Tribes Request Temporary Restraining Order to Prevent Rosemont Copper from Destroying West Side of Santa Rita Mountains
Rosemont commenced bulldozing the site without notifying Tribes, causing irreversible harm to cultural resources
The Tohono O’odham Nation, Pascua Yaqui Tribe, and Hopi Tribes have requested a temporary restraining order to prevent Rosemont Copper Company from grading the west side of the Santa Rita Mountains and discharging fill material into jurisdictional waters. Rosemont recently commenced bulldozing the site without notifying the Tribes, causing severe and irreversible harm to tribal cultural resources, waters of the United States, and critical wildlife habitat. The Tribes are seeking emergency relief to prevent further harm until the Court can rule on a motion for a preliminary injunction.
“Rosemont is once again attempting to push forward with its destructive project, causing permanent harm to sacred sites and waterways,” said Tohono O’odham Nation Chairman Ned Norris, Jr. “Their continued disregard for tribal consultation, mitigation, and other obligations under federal law further demonstrates why this latest damaging action must be halted immediately. The Nation will continue to work with fellow tribes to protect our cultural and natural resources from reckless destruction by a foreign mining company.”
This is the second time that Rosemont has attempted to rush construction of its proposed mines before the Court can rule on the merits of the Tribes’ challenge to the Rosemont Clean Water Act Section 404 Permit. In 2019, the company attempted the same thing on the east side of the mountain only to be halted by the Court’s decision vacating the U.S. Forest Service’s approval of the mine. Rosemont has now expanded its mine plans to include over 3,400 acres on the west side of the mountains, which also depends on the company having the necessary Clean Water Act permit. In response to a 2019 court order, the U.S. Army Corps of Engineers has suspended the permit pending further agency review. Neither Rosemont nor the Corps informed the Tribes before ground-disturbing activities commenced.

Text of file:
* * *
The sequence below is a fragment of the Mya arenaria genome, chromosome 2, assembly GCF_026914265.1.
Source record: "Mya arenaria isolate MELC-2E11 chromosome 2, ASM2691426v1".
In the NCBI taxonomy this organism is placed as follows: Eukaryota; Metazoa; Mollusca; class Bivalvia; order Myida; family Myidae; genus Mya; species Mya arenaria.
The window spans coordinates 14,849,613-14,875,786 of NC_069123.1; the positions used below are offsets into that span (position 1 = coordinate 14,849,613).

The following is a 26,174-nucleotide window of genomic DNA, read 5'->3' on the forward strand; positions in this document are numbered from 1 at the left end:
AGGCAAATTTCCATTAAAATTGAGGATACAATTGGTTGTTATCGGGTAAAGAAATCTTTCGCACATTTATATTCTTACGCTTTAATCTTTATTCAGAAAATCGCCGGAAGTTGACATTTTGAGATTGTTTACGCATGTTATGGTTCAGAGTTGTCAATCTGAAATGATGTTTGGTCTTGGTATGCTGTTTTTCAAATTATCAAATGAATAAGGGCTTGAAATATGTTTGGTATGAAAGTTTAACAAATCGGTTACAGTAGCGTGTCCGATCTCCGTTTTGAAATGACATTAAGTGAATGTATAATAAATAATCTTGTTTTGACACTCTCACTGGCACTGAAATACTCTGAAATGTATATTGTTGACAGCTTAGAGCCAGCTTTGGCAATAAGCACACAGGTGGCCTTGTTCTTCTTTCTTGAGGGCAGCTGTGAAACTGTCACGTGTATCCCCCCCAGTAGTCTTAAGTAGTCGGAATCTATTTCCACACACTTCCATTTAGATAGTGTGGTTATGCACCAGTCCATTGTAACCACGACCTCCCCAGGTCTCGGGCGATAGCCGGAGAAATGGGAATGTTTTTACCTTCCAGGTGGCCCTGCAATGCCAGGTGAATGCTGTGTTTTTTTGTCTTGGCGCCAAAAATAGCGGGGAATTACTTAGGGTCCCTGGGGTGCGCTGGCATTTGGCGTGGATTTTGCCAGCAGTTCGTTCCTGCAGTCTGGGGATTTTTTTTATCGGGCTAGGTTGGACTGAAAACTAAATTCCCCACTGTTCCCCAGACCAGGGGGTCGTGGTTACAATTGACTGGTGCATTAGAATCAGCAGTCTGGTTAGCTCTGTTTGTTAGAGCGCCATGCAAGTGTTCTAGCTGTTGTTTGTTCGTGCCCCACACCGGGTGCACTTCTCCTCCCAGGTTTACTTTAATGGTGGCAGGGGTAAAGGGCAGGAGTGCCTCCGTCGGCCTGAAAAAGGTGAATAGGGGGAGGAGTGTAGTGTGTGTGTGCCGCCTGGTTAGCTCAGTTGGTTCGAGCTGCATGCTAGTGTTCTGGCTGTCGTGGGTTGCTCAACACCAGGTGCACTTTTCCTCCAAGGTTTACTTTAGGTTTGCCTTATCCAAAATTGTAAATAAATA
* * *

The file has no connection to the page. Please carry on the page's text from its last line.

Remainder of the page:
“A temporary restraining order is necessary to prevent additional irreparable harm to cultural and environmental resources in the region,” said Stu Gillespie, senior attorney with Earthjustice’s Rocky Mountain office, who filed the motion on behalf of the Tribes. “The Army Corps of Engineers had a mandatory obligation to comprehensively evaluate the mine expansion and consult with the Tribes before any ground-clearing activities started so important sites can be identified and protected. The Corps failed to do so, violating the law.”
The Santa Rita Mountains are home to sacred sites, ancestral villages, and burial grounds, and provide plants, animals, and mineral resources critical to maintaining the Tribes’ culture. The Tribes believe these sites, as well as the seeps, springs, and waters that run throughout the mountains, are sacred, with deep spiritual significance.
The Corps has previously acknowledged that filling ephemeral streams, which is actively occurring on the site, causes “cascading and cumulative downstream effects… resulting in significant, actual environmental harms.” Filling these streams cuts off the lifeblood of downstream waters, such as the Santa Cruz River. It also degrades habitat used by migrating songbirds traveling through the region. Rosemont’s operations will also impact critical habitat for the last jaguar population in the United States, “El Jefe.”
In 2019, a judge ruled in favor of the Tribes challenge to the Forest Service’s approval of plans to raze ancestral lands for a mile-wide open-pit copper mine on the east side of the mountains. That landmark ruling is currently on appeal and awaiting a decision from the 9th Circuit.
Read the Tribes’ Memorandum in Support of Motion for Temporary Restraining Order.
Photos are available upon request.
Earthjustice is the premier nonprofit environmental law organization. We wield the power of law and the strength of partnership to protect people's health, to preserve magnificent places and wildlife, to advance clean energy, and to combat climate change. We are here because the earth needs a good lawyer.